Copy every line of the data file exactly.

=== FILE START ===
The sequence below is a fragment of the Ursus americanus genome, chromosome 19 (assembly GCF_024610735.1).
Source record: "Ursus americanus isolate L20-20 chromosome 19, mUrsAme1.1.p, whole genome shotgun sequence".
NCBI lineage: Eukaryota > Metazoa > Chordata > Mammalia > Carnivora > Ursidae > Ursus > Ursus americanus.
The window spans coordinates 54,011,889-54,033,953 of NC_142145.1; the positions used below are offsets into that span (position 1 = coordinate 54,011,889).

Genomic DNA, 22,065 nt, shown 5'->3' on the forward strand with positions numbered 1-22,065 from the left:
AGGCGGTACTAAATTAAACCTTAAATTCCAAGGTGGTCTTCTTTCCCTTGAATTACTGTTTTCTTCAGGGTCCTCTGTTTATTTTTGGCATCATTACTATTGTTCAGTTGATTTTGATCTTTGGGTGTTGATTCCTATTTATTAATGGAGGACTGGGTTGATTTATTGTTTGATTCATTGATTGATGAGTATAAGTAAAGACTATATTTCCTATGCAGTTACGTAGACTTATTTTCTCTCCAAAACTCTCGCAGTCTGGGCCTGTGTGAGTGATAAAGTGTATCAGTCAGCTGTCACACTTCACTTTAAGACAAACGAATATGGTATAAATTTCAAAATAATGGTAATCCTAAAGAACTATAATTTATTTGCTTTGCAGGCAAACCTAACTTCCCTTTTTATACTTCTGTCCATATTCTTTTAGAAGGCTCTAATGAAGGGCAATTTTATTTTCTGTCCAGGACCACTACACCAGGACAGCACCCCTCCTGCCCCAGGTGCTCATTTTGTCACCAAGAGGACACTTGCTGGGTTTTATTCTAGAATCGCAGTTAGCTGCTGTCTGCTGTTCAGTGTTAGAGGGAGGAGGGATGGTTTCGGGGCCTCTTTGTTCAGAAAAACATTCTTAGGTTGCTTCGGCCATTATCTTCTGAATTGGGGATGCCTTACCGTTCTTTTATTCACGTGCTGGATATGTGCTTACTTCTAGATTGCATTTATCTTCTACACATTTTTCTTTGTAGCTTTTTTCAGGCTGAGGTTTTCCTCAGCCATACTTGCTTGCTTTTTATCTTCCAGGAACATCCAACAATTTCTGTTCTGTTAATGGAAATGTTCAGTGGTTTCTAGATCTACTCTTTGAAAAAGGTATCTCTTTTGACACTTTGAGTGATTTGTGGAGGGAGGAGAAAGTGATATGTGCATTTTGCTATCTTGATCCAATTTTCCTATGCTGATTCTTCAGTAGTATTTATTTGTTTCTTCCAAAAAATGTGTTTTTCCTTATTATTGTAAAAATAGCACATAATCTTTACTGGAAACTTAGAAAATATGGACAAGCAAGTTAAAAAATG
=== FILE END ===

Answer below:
The sequence below is a fragment of the Ursus americanus genome, chromosome 19 (assembly GCF_024610735.1).
Source record: "Ursus americanus isolate L20-20 chromosome 19, mUrsAme1.1.p, whole genome shotgun sequence".
NCBI lineage: Eukaryota > Metazoa > Chordata > Mammalia > Carnivora > Ursidae > Ursus > Ursus americanus.
The window spans coordinates 54,011,889-54,033,953 of NC_142145.1; the positions used below are offsets into that span (position 1 = coordinate 54,011,889).

Genomic DNA, 22,065 nt, shown 5'->3' on the forward strand with positions numbered 1-22,065 from the left:
AGGCGGTACTAAATTAAACCTTAAATTCCAAGGTGGTCTTCTTTCCCTTGAATTACTGTTTTCTTCAGGGTCCTCTGTTTATTTTTGGCATCATTACTATTGTTCAGTTGATTTTGATCTTTGGGTGTTGATTCCTATTTATTAATGGAGGACTGGGTTGATTTATTGTTTGATTCATTGATTGATGAGTATAAGTAAAGACTATATTTCCTATGCAGTTACGTAGACTTATTTTCTCTCCAAAACTCTCGCAGTCTGGGCCTGTGTGAGTGATAAAGTGTATCAGTCAGCTGTCACACTTCACTTTAAGACAAACGAATATGGTATAAATTTCAAAATAATGGTAATCCTAAAGAACTATAATTTATTTGCTTTGCAGGCAAACCTAACTTCCCTTTTTATACTTCTGTCCATATTCTTTTAGAAGGCTCTAATGAAGGGCAATTTTATTTTCTGTCCAGGACCACTACACCAGGACAGCACCCCTCCTGCCCCAGGTGCTCATTTTGTCACCAAGAGGACACTTGCTGGGTTTTATTCTAGAATCGCAGTTAGCTGCTGTCTGCTGTTCAGTGTTAGAGGGAGGAGGGATGGTTTCGGGGCCTCTTTGTTCAGAAAAACATTCTTAGGTTGCTTCGGCCATTATCTTCTGAATTGGGGATGCCTTACCGTTCTTTTATTCACGTGCTGGATATGTGCTTACTTCTAGATTGCATTTATCTTCTACACATTTTTCTTTGTAGCTTTTTTCAGGCTGAGGTTTTCCTCAGCCATACTTGCTTGCTTTTTATCTTCCAGGAACATCCAACAATTTCTGTTCTGTTAATGGAAATGTTCAGTGGTTTCTAGATCTACTCTTTGAAAAAGGTATCTCTTTTGACACTTTGAGTGATTTGTGGAGGGAGGAGAAAGTGATATGTGCATTTTGCTATCTTGATCCAATTTTCCTATGCTGATTCTTCAGTAGTATTTATTTGTTTCTTCCAAAAAATGTGTTTTTCCTTATTATTGTAAAAATAGCACATAATCTTTACTGGAAACTTAGAAAATATGGACAAGCAAGTTAAAAAATG